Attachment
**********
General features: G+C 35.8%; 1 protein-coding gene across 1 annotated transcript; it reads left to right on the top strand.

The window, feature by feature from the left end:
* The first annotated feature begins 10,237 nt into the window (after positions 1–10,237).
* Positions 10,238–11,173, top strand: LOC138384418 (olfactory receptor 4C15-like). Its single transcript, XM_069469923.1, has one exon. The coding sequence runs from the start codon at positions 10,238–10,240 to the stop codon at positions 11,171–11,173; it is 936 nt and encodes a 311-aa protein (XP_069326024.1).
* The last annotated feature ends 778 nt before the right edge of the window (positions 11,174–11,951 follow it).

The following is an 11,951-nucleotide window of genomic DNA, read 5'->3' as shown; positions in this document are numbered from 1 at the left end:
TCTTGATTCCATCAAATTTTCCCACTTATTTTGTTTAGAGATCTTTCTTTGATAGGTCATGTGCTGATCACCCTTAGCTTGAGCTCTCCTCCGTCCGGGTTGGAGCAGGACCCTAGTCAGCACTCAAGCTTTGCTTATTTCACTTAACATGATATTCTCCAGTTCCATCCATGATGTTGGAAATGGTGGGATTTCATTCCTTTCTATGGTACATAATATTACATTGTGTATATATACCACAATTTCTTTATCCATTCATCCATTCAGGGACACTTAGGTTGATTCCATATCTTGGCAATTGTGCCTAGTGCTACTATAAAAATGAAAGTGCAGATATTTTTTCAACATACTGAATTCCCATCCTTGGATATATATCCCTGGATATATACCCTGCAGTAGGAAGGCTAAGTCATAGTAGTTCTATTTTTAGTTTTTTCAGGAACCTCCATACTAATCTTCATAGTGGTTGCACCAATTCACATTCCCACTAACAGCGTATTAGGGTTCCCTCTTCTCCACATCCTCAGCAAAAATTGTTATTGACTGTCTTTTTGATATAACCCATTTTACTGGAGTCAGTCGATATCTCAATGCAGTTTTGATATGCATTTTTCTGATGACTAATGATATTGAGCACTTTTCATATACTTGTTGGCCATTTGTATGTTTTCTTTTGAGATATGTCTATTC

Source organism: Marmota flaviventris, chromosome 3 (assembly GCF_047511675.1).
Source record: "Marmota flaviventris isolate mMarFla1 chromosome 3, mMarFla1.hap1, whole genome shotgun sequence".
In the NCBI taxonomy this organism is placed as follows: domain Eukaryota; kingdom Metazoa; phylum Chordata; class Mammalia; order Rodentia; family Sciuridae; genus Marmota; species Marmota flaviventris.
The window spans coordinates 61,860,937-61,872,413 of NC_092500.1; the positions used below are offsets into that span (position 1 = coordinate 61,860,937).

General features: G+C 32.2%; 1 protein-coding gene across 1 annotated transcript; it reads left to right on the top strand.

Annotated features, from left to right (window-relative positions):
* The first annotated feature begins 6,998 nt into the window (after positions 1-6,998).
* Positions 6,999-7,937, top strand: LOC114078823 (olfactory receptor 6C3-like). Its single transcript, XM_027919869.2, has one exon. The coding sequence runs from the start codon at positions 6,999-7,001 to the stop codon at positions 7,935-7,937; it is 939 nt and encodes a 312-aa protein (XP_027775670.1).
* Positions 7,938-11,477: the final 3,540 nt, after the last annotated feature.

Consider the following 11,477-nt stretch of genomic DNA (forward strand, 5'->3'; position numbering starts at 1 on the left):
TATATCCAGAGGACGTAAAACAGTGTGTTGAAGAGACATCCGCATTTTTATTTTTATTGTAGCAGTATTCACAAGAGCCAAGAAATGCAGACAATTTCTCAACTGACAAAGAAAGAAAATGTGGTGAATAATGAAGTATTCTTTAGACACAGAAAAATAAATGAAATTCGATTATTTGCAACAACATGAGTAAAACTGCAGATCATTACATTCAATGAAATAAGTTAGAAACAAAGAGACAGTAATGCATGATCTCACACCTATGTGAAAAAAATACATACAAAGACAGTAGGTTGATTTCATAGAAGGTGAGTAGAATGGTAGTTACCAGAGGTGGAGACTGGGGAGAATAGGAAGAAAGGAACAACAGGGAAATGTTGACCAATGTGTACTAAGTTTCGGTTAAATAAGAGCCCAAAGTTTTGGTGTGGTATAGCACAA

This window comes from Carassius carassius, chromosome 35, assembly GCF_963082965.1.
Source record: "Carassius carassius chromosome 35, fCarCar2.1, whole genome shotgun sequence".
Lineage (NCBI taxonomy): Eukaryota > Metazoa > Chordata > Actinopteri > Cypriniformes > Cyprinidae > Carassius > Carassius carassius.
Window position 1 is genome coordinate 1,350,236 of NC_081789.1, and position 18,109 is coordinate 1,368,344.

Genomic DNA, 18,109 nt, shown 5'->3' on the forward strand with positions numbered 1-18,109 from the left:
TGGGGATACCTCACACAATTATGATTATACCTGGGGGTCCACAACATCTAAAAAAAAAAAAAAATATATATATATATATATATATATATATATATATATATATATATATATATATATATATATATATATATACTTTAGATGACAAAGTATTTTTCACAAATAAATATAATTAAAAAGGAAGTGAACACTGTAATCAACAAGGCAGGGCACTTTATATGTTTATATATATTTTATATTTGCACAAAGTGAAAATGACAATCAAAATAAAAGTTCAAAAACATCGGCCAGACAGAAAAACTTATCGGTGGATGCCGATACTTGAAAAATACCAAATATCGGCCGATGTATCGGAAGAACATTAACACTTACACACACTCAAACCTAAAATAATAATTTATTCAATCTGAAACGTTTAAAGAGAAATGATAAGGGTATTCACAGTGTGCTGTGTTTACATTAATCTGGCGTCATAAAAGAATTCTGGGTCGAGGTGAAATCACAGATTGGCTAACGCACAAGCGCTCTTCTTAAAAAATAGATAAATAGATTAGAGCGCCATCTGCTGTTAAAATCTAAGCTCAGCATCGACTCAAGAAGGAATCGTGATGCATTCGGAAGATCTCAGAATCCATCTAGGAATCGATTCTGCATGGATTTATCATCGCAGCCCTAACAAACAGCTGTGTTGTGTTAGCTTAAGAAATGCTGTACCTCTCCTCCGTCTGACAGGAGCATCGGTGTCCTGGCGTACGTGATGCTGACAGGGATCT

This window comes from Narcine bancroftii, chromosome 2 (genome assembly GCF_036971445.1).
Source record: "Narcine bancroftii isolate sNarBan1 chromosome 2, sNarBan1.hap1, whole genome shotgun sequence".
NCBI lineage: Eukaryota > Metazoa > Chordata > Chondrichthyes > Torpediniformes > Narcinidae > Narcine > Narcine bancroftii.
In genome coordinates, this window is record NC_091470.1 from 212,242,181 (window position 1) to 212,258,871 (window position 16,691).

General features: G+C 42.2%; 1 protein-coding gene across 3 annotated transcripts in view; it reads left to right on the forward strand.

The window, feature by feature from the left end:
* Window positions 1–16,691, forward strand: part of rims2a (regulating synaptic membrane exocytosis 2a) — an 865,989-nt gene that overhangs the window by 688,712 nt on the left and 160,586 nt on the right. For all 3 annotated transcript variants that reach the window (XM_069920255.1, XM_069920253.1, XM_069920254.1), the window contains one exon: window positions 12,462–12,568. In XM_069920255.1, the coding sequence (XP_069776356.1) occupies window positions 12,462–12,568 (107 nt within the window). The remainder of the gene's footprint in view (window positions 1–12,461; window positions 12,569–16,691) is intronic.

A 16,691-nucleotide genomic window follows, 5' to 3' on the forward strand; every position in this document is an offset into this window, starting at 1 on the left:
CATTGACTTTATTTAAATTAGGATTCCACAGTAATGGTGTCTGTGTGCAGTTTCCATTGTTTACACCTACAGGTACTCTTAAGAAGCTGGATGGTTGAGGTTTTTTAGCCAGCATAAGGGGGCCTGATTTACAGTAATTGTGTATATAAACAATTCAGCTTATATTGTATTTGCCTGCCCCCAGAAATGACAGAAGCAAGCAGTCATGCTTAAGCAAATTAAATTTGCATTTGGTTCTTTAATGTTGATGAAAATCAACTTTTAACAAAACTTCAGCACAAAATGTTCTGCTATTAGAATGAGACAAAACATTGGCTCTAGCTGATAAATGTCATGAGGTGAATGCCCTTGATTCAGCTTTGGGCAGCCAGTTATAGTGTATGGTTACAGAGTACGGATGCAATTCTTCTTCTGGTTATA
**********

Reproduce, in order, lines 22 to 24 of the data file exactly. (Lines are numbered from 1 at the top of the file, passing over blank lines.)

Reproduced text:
Window position 1 is genome coordinate 1,350,236 of NC_081789.1, and position 18,109 is coordinate 1,368,344.

Genomic DNA, 18,109 nt, shown 5'->3' on the forward strand with positions numbered 1-18,109 from the left:
TGGGGATACCTCACACAATTATGATTATACCTGGGGGTCCACAACATCTAAAAAAAAAAAAAAATATATATATATATATATATATATATATATATATATATATATATATATATATATATATATATATATATACTTTAGATGACAAAGTATTTTTCACAAATAAATATAATTAAAAAGGAAGTGAACACTGTAATCAACAAGGCAGGGCACTTTATATGTTTATATATATTTTATATTTGCACAAAGTGAAAATGACAATCAAAATAAAAGTTCAAAAACATCGGCCAGACAGAAAAACTTATCGGTGGATGCCGATACTTGAAAAATACCAAATATCGGCCGATGTATCGGAAGAACATTAACACTTACACACACTCAAACCTAAAATAATAATTTATTCAATCTGAAACGTTTAAAGAGAAATGATAAGGGTATTCACAGTGTGCTGTGTTTACATTAATCTGGCGTCATAAAAGAATTCTGGGTCGAGGTGAAATCACAGATTGGCTAACGCACAAGCGCTCTTCTTAAAAAATAGATAAATAGATTAGAGCGCCATCTGCTGTTAAAATCTAAGCTCAGCATCGACTCAAGAAGGAATCGTGATGCATTCGGAAGATCTCAGAATCCATCTAGGAATCGATTCTGCATGGATTTATCATCGCAGCCCTAACAAACAGCTGTGTTGTGTTAGCTTAAGAAATGCTGTACCTCTCCTCCGTCTGACAGGAGCATCGGTGTCCTGGCGTACGTGATGCTGACAGGGATCT